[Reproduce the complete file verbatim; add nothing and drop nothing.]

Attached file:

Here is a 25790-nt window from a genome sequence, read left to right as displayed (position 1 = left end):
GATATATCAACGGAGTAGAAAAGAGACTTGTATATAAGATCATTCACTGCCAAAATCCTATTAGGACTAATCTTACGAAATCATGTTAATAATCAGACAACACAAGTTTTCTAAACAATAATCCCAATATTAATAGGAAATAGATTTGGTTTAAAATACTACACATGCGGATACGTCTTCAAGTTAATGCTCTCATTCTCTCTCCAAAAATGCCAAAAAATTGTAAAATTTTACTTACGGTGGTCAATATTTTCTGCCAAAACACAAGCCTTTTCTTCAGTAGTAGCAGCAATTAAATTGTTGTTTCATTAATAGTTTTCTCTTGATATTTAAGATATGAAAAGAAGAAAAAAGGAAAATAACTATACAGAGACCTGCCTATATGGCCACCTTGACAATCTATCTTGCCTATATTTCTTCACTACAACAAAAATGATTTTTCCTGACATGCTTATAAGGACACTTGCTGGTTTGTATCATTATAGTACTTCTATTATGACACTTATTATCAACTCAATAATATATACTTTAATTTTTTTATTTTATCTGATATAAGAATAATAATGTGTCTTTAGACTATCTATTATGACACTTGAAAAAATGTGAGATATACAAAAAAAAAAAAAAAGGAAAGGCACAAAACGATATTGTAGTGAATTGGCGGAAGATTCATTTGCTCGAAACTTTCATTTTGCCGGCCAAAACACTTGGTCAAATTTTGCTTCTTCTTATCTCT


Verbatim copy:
Here is a 25790-nt window from a genome sequence, read left to right as displayed (position 1 = left end):
GATATATCAACGGAGTAGAAAAGAGACTTGTATATAAGATCATTCACTGCCAAAATCCTATTAGGACTAATCTTACGAAATCATGTTAATAATCAGACAACACAAGTTTTCTAAACAATAATCCCAATATTAATAGGAAATAGATTTGGTTTAAAATACTACACATGCGGATACGTCTTCAAGTTAATGCTCTCATTCTCTCTCCAAAAATGCCAAAAAATTGTAAAATTTTACTTACGGTGGTCAATATTTTCTGCCAAAACACAAGCCTTTTCTTCAGTAGTAGCAGCAATTAAATTGTTGTTTCATTAATAGTTTTCTCTTGATATTTAAGATATGAAAAGAAGAAAAAAGGAAAATAACTATACAGAGACCTGCCTATATGGCCACCTTGACAATCTATCTTGCCTATATTTCTTCACTACAACAAAAATGATTTTTCCTGACATGCTTATAAGGACACTTGCTGGTTTGTATCATTATAGTACTTCTATTATGACACTTATTATCAACTCAATAATATATACTTTAATTTTTTTATTTTATCTGATATAAGAATAATAATGTGTCTTTAGACTATCTATTATGACACTTGAAAAAATGTGAGATATACAAAAAAAAAAAAAAAGGAAAGGCACAAAACGATATTGTAGTGAATTGGCGGAAGATTCATTTGCTCGAAACTTTCATTTTGCCGGCCAAAACACTTGGTCAAATTTTGCTTCTTCTTATCTCT